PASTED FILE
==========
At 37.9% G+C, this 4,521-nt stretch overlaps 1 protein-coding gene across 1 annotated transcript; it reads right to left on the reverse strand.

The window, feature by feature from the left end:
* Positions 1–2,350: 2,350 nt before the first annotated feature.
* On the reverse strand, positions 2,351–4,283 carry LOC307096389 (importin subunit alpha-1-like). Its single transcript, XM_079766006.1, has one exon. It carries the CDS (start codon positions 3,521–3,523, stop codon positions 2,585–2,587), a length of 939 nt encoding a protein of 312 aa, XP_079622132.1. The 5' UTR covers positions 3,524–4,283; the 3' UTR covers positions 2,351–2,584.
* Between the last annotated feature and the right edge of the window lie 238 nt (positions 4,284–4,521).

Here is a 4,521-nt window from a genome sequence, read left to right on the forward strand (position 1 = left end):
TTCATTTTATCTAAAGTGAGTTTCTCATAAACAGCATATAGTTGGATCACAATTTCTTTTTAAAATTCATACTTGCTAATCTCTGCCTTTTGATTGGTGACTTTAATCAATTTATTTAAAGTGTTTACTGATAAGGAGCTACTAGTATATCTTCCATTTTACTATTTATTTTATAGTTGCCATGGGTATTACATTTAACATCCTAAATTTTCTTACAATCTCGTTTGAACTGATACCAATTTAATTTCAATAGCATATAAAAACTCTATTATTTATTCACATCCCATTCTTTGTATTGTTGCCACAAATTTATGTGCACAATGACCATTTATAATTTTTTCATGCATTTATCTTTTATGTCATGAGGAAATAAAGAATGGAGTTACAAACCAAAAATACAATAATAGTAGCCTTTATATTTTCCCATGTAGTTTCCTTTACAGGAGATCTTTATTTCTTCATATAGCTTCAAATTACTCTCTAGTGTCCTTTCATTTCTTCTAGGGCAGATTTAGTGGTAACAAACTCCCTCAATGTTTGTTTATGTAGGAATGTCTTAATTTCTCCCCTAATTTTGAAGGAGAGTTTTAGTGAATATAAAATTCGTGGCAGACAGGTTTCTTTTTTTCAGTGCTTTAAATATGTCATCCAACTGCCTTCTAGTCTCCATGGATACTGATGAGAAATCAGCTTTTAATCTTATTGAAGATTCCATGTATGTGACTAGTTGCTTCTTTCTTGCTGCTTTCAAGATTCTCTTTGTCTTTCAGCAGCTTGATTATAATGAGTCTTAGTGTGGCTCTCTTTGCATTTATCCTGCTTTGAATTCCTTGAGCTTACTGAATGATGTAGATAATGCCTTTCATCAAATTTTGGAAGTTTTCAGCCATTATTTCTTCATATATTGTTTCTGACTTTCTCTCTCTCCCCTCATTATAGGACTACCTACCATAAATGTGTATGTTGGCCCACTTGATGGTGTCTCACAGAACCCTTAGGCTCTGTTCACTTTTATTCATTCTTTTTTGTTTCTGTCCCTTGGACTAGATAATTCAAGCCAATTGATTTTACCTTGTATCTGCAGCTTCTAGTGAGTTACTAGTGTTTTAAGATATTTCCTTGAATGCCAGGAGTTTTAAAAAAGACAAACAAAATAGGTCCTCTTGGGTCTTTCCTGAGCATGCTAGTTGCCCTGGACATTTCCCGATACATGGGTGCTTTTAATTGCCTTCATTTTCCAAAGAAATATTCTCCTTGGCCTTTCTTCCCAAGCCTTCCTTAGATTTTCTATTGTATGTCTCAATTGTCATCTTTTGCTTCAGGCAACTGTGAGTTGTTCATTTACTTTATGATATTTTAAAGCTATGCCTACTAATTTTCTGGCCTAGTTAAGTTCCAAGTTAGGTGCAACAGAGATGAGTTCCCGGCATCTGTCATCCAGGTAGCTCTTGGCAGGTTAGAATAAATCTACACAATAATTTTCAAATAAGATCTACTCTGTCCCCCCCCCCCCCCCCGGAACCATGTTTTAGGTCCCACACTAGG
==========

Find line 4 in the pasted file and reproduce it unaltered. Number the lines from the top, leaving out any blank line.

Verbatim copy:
* On the reverse strand, positions 2,351–4,283 carry LOC307096389 (importin subunit alpha-1-like). Its single transcript, XM_079766006.1, has one exon. It carries the CDS (start codon positions 3,521–3,523, stop codon positions 2,585–2,587), a length of 939 nt encoding a protein of 312 aa, XP_079622132.1. The 5' UTR covers positions 3,524–4,283; the 3' UTR covers positions 2,351–2,584.